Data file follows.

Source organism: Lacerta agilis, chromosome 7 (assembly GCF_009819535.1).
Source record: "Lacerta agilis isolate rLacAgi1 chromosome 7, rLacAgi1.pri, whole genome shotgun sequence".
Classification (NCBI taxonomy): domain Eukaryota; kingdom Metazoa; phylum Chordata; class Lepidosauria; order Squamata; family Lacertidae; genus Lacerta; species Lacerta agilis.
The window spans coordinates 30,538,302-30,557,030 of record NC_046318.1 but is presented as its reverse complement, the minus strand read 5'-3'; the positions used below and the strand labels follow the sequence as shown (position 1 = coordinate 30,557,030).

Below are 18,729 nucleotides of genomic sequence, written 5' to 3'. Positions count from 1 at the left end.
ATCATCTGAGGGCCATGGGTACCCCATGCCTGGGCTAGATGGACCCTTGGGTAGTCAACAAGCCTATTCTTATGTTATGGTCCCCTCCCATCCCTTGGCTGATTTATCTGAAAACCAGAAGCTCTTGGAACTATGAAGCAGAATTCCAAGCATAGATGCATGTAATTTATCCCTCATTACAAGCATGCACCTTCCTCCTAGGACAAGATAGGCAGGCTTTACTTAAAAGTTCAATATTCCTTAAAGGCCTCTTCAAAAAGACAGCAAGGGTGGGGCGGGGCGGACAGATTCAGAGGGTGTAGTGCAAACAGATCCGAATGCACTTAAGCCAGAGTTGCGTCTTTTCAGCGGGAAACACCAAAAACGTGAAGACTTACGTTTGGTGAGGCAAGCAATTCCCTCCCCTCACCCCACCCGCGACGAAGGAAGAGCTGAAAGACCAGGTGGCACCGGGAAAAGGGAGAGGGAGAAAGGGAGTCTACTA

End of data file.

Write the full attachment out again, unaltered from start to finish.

Source organism: Lacerta agilis, chromosome 7 (assembly GCF_009819535.1).
Source record: "Lacerta agilis isolate rLacAgi1 chromosome 7, rLacAgi1.pri, whole genome shotgun sequence".
Classification (NCBI taxonomy): domain Eukaryota; kingdom Metazoa; phylum Chordata; class Lepidosauria; order Squamata; family Lacertidae; genus Lacerta; species Lacerta agilis.
The window spans coordinates 30,538,302-30,557,030 of record NC_046318.1 but is presented as its reverse complement, the minus strand read 5'-3'; the positions used below and the strand labels follow the sequence as shown (position 1 = coordinate 30,557,030).

Below are 18,729 nucleotides of genomic sequence, written 5' to 3'. Positions count from 1 at the left end.
ATCATCTGAGGGCCATGGGTACCCCATGCCTGGGCTAGATGGACCCTTGGGTAGTCAACAAGCCTATTCTTATGTTATGGTCCCCTCCCATCCCTTGGCTGATTTATCTGAAAACCAGAAGCTCTTGGAACTATGAAGCAGAATTCCAAGCATAGATGCATGTAATTTATCCCTCATTACAAGCATGCACCTTCCTCCTAGGACAAGATAGGCAGGCTTTACTTAAAAGTTCAATATTCCTTAAAGGCCTCTTCAAAAAGACAGCAAGGGTGGGGCGGGGCGGACAGATTCAGAGGGTGTAGTGCAAACAGATCCGAATGCACTTAAGCCAGAGTTGCGTCTTTTCAGCGGGAAACACCAAAAACGTGAAGACTTACGTTTGGTGAGGCAAGCAATTCCCTCCCCTCACCCCACCCGCGACGAAGGAAGAGCTGAAAGACCAGGTGGCACCGGGAAAAGGGAGAGGGAGAAAGGGAGTCTACTA